18 November 2018Last updated

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On the couch with Helen Williams

LifeWorks’ counsellor Helen Williams talks about the five languages of love and how to raise relationship morale when the bond appears to be broken

Aquarius magazine
24 Sep 2012 | 11:48 am
  • Helen Williams

    Helen Williams is a counsellor and the founder of LifeWorks Counselling and Development LifeWorksDubai().

    Source:Stefan Lindeque/ANM

“A really common issue I hear all the time is that people are struggling to connect with their partner. I would say every second client I see has this problem and, along with infidelity, it is the number one reason for couples to break up. It’s often relationships that are two or three years old... the gloss has worn off, the cracks are starting to appear, and people begin to really ‘see’ their partners. When this happens, you need to find clear communication paths.

“One of the key factors for communication involves understanding each other’s emotional needs. What does your partner need to do in order for you to feel loved? What do you need to do in order for your partner to feel loved?

“There are five different ‘languages’ of love – meaning five different ways that people give and receive love. These are: physical touch – everything from holding hands to sex; words of affirmation – this can be saying ‘I love you’, or writing little notes, or sending cute texts; giving gifts – where people express their love by buying presents, chocolates, flowers; acts of service – where people show love by doing things, such as cooking dinner or doing the laundry. This is a common language because it is how our parents showed us love as children. And, lastly, spending quality time – for some people the word ‘together’ is very important... ‘Let’s go for a walk together’, or, ‘Let’s take the kids to the pool together’.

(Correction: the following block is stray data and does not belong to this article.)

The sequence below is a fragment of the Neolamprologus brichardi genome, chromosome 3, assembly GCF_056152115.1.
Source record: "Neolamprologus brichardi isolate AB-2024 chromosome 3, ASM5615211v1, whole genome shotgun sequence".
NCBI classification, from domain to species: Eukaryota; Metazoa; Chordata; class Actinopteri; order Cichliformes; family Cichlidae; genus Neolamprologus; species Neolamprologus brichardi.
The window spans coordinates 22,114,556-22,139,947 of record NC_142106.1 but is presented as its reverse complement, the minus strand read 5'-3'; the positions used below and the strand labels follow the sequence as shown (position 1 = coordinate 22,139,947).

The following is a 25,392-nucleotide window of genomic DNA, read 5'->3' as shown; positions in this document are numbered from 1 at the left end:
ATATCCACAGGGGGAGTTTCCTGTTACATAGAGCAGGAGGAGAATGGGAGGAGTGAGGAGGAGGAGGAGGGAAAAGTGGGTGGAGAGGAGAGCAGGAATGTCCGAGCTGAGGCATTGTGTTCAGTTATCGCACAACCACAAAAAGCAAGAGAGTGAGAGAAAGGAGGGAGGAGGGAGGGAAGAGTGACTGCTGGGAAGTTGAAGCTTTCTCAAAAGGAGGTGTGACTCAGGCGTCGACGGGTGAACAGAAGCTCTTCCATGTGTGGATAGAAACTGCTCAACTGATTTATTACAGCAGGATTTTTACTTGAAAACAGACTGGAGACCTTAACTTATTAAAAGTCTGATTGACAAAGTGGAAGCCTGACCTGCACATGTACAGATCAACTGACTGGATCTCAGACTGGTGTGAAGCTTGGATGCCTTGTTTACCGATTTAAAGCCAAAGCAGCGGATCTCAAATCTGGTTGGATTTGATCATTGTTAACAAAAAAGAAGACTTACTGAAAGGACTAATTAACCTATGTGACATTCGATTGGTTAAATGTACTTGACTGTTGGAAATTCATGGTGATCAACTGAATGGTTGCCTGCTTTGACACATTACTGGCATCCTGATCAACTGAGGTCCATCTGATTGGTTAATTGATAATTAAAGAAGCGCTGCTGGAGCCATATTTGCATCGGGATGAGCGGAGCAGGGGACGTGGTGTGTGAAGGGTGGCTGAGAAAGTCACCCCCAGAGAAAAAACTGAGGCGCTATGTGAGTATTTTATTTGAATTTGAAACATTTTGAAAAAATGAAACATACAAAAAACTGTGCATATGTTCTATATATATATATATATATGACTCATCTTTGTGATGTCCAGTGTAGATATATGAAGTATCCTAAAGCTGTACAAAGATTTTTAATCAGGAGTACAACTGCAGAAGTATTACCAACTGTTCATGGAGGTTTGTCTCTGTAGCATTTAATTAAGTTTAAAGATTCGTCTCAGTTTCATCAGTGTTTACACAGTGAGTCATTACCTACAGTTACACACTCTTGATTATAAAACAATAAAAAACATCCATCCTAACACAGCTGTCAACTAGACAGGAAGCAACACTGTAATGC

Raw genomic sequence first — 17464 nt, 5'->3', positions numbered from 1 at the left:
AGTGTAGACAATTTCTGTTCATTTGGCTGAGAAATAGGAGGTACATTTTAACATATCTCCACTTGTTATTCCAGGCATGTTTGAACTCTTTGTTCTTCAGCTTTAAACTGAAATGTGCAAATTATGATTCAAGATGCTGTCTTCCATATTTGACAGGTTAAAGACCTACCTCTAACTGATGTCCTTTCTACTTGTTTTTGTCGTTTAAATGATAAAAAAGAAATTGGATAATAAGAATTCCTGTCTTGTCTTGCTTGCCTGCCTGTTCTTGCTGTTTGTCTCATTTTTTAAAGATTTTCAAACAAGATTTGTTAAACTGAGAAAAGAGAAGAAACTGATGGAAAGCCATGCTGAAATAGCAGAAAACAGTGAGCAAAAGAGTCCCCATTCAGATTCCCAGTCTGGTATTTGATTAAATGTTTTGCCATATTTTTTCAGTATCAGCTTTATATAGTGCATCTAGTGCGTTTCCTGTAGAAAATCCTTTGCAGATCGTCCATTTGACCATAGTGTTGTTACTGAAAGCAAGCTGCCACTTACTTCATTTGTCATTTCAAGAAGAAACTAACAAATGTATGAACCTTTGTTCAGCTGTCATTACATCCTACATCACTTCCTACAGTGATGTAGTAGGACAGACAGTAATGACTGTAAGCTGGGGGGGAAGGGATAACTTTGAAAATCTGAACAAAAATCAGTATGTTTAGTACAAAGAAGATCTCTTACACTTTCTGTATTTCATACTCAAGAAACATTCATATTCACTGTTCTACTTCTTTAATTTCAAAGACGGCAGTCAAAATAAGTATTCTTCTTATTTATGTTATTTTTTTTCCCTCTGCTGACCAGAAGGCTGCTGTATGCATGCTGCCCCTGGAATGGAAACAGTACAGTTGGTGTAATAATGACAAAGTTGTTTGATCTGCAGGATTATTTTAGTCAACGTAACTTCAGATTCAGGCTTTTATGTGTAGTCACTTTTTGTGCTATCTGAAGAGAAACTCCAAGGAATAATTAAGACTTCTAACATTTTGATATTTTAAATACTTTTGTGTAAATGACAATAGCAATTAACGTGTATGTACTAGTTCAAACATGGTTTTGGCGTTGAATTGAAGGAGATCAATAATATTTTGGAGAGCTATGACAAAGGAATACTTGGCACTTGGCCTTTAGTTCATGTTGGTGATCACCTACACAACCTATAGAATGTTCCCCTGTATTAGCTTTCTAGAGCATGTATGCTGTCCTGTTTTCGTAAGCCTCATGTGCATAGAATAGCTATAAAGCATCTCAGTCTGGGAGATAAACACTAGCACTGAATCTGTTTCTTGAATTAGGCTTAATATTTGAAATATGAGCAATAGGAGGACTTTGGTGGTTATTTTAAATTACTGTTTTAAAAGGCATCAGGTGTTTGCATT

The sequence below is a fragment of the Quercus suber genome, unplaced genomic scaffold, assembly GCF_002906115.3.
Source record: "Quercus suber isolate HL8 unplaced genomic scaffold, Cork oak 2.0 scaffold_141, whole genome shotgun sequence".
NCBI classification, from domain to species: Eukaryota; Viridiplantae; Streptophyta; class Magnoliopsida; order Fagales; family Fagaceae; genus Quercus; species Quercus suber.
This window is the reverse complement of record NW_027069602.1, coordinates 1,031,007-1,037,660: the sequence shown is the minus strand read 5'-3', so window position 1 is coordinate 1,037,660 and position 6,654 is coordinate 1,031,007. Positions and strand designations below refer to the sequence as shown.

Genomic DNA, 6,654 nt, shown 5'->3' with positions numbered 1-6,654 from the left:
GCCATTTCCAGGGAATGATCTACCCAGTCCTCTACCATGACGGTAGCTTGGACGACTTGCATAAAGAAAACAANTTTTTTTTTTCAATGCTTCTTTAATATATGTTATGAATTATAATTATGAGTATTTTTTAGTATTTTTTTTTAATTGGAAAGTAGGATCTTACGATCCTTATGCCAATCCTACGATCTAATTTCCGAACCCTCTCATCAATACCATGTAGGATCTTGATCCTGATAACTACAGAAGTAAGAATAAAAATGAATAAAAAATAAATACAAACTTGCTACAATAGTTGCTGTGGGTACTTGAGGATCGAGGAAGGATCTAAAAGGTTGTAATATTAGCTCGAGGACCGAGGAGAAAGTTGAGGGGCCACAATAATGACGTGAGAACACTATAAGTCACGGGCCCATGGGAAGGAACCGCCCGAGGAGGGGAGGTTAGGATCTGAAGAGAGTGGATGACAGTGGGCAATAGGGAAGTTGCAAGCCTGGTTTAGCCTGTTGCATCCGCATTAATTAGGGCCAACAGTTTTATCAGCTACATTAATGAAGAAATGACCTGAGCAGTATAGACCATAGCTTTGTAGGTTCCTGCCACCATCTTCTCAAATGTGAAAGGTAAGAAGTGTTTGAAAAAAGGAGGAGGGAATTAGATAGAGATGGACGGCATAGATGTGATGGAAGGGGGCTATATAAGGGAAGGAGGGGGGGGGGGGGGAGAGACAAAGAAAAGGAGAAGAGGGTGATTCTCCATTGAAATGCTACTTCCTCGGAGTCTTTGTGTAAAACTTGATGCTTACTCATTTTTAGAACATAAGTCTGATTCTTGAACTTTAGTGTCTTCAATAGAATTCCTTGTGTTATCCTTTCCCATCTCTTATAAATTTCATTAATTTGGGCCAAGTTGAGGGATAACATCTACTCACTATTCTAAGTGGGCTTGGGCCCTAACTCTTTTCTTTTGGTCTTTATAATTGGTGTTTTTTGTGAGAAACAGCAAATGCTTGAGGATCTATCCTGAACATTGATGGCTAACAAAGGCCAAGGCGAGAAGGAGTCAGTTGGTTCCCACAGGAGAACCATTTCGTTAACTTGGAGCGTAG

“Interestingly, you can use, or speak, lots of different love languages – even within one relationship. Also, opposites often attract, which can mean that two people in a relationship are speaking entirely different languages and not understanding each other. For example, a man might come home from work after a stressful day and want, or need, physical love with his wife, which is one of his languages. And the wife – who needs words of affirmation and gives acts of service – thinks, ‘I’ve cooked you dinner and ironed your shirts and you haven’t even sent me a text message, and now you want sex?’

“The way we give and receive love is a learnt behaviour – one that we learn as a child. However, we all need some level of physical love – some need this more than others and can appear needy, which can drag a relationship down. But understanding how much touch your partner needs, and what kinds of touch, can be really positive in a relationship.

“Loving someone is a choice and choosing to speak your partner’s love language fulfils their basic need for significance, security and self-esteem. It’s about making the choice to fill each other’s emotional tank every day. Discovering your own and your partner’s primary love languages – and choosing to ‘speak’ them – is essential for the growth of a happy relationship.

“Another way of dealing with communication issues is to work out where your emotional issues come from. If you were emotionally wounded as a child, or by a past relationship, it’s not your partner’s job to fix you. Subconsciously, we choose partners who we think can heal us and we believe that our chosen one will instinctively know and understand our needs. This is a huge pressure to put on someone. Also, many people look to their partner to fulfil all of their emotional needs – especially when people are far away from extended families and communities. It’s an unrealistic expectation that will leave you feeling undernourished. If you marry believing this fairy-tale myth, thinking your husband will supply your every need, your hopes will be dashed every day.

“Instead, find your own north on your inner compass and stay true to yourself. Don’t get lost in the idea of being a couple and drown in the relationship – remain individuals. Look at your own emotional injuries and fix yourself. Be aware of your partner’s love languages, and help them feel loved. Having this level of emotional maturity can help a marriage go from strength to strength. And remember, despite what some people say, relationships are really hard work.”

Fact Box


Aquarius magazine

Aquarius magazine